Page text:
The film also stars Jennifer Connell as Noah’s wife, Naameh.
Among the other notable cast members are Ray Winstone, who plays Tubal-cain, a rival of Noah who attempts to seize control of the ark. (Tubal-cain is mentioned in the Old Testament, and is a descendant of Cain.)
Emma Watson (from the Harry Potter films) plays Ila, the wife of Noah’s son Shem.
Anthony Hopkins appears as Noah’s grandfather Methusaleh.
ARTISTIC LICENSE: Darren Aronofsky is a favorite of film critics whose work includes Black Swan and the metaphysically-themed The Fountain. Noah is by far his largest film to date. He has said in interviews that he has wanted to make a film about Noah since he was a teenager.
When an early version of the script was leaked online in October 2012, commenters complained it portrayed Noah as an “environmental wacko,” feeding concerns over the film’s viewpoint.
Aronofsky, who is an avowed atheist, added to concerns when he called the film “the least biblical biblical film ever made” and described Noah as the “first environmentalist.” (Pictured, Aronofsky and Crowe on the set.)
Aronofsky later leavened his words, telling the Los Angeles Times: “We completely wanted to respect the text, and build a story out of what the text was saying.”
Aronofsky explained his approach further in an interview with National Catholic Register: “Noah and his family are [heirs] of the original sin, just like Cain and his line. But to make everything black and white would be flimsy entertainment that doesn’t capture anything about real people. … It makes it a myth, not something that’s real. And we wanted to try to understand this as something that really happened.”
Test screenings of the $150 million, special-effects laden film held last fall for religious audiences — a key demographic for the film — produced what The Hollywood Reporter called “troubling reactions,” leading to reports of re-cuts and tensions between Aronofsky and the studio over the film’s final version.
Paramount, the studio behind the film, has reached out to faith-based organizations such as the American Bible Society, and has also agreed to add a disclaimer to the film’s marketing materials to try and soften criticism that it strays too far from its biblical roots.
The disclaimer reads: “The film is inspired by the story of Noah. While artistic license has been taken, we believe that this film is true to the essence, values, and integrity of a story that is a cornerstone of faith for millions of people worldwide. The biblical story of Noah can be found in the book of Genesis.”
Crowe strongly defends the film, telling Good Morning America: “People are seeing the movie and they’re realizing how respectful it is and how potent it is.” He said criticism from those who had not seen the film was “bordering on absolute stupidity.”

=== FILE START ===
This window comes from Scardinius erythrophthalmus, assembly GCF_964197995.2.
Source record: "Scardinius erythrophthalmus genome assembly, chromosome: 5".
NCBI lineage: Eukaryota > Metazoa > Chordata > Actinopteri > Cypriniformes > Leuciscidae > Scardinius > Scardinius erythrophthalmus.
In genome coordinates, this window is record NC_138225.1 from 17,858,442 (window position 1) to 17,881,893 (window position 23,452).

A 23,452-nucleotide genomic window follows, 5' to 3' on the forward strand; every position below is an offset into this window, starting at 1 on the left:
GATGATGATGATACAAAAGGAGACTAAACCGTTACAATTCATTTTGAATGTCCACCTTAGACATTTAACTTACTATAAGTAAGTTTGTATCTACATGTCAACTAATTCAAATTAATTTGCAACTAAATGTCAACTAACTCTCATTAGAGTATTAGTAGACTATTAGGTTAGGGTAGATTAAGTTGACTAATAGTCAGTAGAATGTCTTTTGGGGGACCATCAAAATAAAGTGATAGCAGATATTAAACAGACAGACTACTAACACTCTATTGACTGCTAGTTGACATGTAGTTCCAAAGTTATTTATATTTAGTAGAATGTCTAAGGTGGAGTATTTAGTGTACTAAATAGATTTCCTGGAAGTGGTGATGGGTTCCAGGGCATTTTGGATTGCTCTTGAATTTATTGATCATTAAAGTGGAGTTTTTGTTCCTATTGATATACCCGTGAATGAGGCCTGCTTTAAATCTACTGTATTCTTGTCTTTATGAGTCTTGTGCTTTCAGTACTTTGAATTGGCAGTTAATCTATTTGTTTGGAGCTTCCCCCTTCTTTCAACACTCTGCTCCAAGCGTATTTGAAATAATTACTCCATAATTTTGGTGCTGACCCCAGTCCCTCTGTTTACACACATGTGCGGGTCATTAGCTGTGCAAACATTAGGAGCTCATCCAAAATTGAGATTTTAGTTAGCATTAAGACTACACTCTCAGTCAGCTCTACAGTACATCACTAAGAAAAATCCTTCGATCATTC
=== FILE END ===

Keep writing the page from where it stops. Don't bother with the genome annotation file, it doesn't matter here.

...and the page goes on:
Crowe made a personal appeal to Pope Francis to see the film for himself, tweeting: “Dear Holy Father @Pontifex, would you like to see @DarrenAronofsky film #NOAH? I am sure you would find it fascinating.” Crowe travelled to the Vatican to try and get an audience with Francis, but was politely turned away. (He stayed to watch the general audience.)
Should Christian moviegoers give Noah a chance? National Religious Broadcasters president Jerry Johnson says the film can inspire “healthy gospel discussions about some of the positives, and even the negatives” of Aronofsky’s approach, but stopped short of saying churches should buy up tickets for their congregations.
Samuel Rodriguez, president of the National Hispanic Christian Leadership Conference, tells USA Today: “This is not Noah 101 from the book of Genesis. But it's a pro-faith movie, a pro-God movie, a pro-family movie. Without a doubt."
SUMMARY JUDGMENT: Here’s a look at what some reviews are saying about Noah.
Steven Greydanus, National Catholic Register: “[Noah is] a work of art and imagination that makes this most familiar of tales strange and new: at times illuminating the text, at times stretching it to the breaking point, at times inviting cross-examination and critique.”
Kathleen Parker, Washington Post: “Noah is  a movie. It is not a sermon or a call to prayer. … It does not presume to encourage religious conversion, disrespect a prophet or evangelize a snake, though it does glorify virtue in the highest.”
Todd McCarthy, Hollywood Reporter: “To be sure, this is not the genial, grandfatherly Noah charmingly evoked by John Huston … Crowe's Noah is a fighter, a survivalist and yet a tortured man dismayed by the ruin brought upon the land by the others of his species.”
Scott Foundas, Variety: “The world’s most famous shipwright becomes neither the Marvel-sized savior suggested by the posters nor the “environmentalist wacko” prophesied by some test-screening Cassandras, but rather a humble servant driven to the edge of madness in his effort to do the Lord’s bidding.”
Ty Burr, Boston Globe: “Noah is equal parts ridiculous and magnificent, a showman’s folly and a madman’s epic…. Crowe shoulders his character’s burden with an intensity that becomes more moving as it darkens: Noah’s a kind man driven to cruelty by the Voice that only he hears. Is he crazy? Is he being tested? Has he been abandoned?”
Glenn Beck, “If you are looking for a biblical movie, this is definitely not it … It’s not the story of Noah that I was hoping for. If you are going for that, you will be horribly disappointed.” Beck also warns: “It treats a prophet of God like a lunatic … there’s no redeeming value in Noah, none.”
Updated: Mar. 27, 2014